Dear Rodale Press,
Do people actually believe this crap? And when I say "crap," I am of course referring to the advice that you give in Mountain Bike magazine. I know Mountain Bike used to be a standalone publication but now is a free supplement to everyone who subscribes to the only slightly more insightful sister publication, Bicycling. So it can't possibly be that good or it would have made it on its own. Regardless of the nature of the publication, when one is writing as a professional journalist, it's probably a good idea to ensure that what you have to say is at the very least accurate and preferably insightful. Several of your most recent articles are neither.
For instance, in the most recent issue of Mountain Bike (they are not dated, presumably so that when they sit on the newsstand for eons, the unwitting dupes who actually pay for them are not put off by a shelf life that is longer than that of canned tuna fish), you indicate that "we get most of the water we consume from the foods we eat. Yup, even if you're drinking eight glasses of H2O every day, you're getting most of your hydration from food." Really. I know that kangaroo rats and lizards get nearly all of their water from the food they eat, but I am really struggling to figure out how there is more than a half gallon of water in a bowl of oatmeal with blueberries and soy milk, a sandwich, an apple, a handful of mixed nuts, a cookie, and a plate of pasta and meat sauce. It just doesn't add up--there's just not four pounds of water in that much food.
But hey, if you tell me I'm getting most of my water from food, even when on the same day I eat the aforementioned items I may also go on a ride and drink a half gallon on the bike in addition to the half gallon I drink off the bike, I'll believe you. Because you're a credible publication, and I'm a newbie cyclist who doesn't know that much about these things.
In the previous issue, you have a teaser on the cover touting "the tool that could save your life." Upon turning to the appropriate page, one finds a writeup about a torque wrench. Now I can understand that there would be some degree of pain and consternation over snapping a handlebar or breaking a carbon seatpost. In fact, I'll even concede that both of these could cause injury. But last I checked, I had never heard any instances of someone dying because his bottom bracket was too tight and seized up during a ride. So while torque wrenches are important, at least for those who insist on putting carbon bits on mountain bikes, it's a bit of a stretch to intimate that it could "save your life." Unless of course I was being attacked by the rabid editor of a sub-standard affinity magazine, and I used the tool to club him to death. In that case, it would have saved my life, but not yours.
Finally, there in that selfsame issue, you did us all the service of debunking a very costly nutrition myth. In this case, all of us who have been drinking coca-cola during rides were warned about what nasty stuff that is because in a 170 pound cyclist, "the most he can absorb is 77 grams of carbs per hour....if you chug a 12 ounce bottle of coke, you just downed 39 grams of carbohydrates, which could set you up for massive gastric distress." OK, I majored in English, not math, so forgive me for struggling with this one, but how does consuming half the carbs that I can absorb in an hour set me up for "massive gastric distress?" What if I eat an energy bar that contains 50 grams of carbs--is that going to make me sick too? Is it the concentration of carbs? That doesn't seem right either, because there are 39 grams in a 12 ounce Coke, but a one ounce gel contains 25 grams, making it about eight times as concentrated. Is there anything I can eat that won't set me up for "massive gastric distress?" I really don't get it.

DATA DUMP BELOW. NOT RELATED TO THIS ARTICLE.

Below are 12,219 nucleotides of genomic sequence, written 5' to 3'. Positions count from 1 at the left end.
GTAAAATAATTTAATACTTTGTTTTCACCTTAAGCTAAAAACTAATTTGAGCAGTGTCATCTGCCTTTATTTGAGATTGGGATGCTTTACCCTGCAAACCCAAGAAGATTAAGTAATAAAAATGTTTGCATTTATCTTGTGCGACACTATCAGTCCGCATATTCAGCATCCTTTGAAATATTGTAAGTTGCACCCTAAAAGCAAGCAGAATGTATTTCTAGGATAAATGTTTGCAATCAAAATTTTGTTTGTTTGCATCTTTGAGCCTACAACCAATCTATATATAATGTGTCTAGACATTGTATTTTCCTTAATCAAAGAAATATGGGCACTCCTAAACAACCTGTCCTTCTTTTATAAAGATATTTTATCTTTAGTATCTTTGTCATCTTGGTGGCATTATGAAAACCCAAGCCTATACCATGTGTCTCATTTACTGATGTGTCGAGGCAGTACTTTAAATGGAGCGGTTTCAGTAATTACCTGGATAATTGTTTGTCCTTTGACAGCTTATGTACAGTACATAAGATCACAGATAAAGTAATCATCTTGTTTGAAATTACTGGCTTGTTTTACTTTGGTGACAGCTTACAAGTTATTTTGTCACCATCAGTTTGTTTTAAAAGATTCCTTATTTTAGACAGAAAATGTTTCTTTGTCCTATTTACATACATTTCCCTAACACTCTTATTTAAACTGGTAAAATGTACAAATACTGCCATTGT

Perhaps the nutritionist consulted for this article just doesn't think Coke is good for you. I won't argue that it is, but on a really long ride, at some point calories are calories and hydration is hydration, no matter what form it comes in. Sure some people are going to get an upset stomach from drinking a can of coke. Those people shouldn't drink it. But to other people, it could be the difference between finishing a ride and bonking. In fact, I remember several years ago when your publication interviewed four of the top cross country racers, and three of them mentioned in the interview how much they look forward to taking on a bottle full of Coke during the last lap. But perhaps they don't know what they're talking about. In fact, it was probably all the Cokes he drank that caused David Millar's chain to snap during the Giro this year. After all, Coke rots your teeth, so I'm sure it rots your chain as well.
Don't get me wrong, Rodale Press, your publications are full of information. And in the case of Bicycling and Mountain Bike, I typically read most of it. But it would be really nice if you could step back and ask yourselves how high the information is going to register on the BS meter before it goes to press. In fact, as I've mentioned before, many of your headlines are somewhere between massive exaggerations and bald-faced lies, and I'm surprised that you can legally publish them. Just remember that, as readers, if we want the Weekly World News, we'll buy that. But when we want accurate, insightful information about bicycles and bicycling, it would be nice to have a place to go. The perfect solution would be to swap Style Man for Lennard Zinn and just read VeloNews. But that would be asking too much.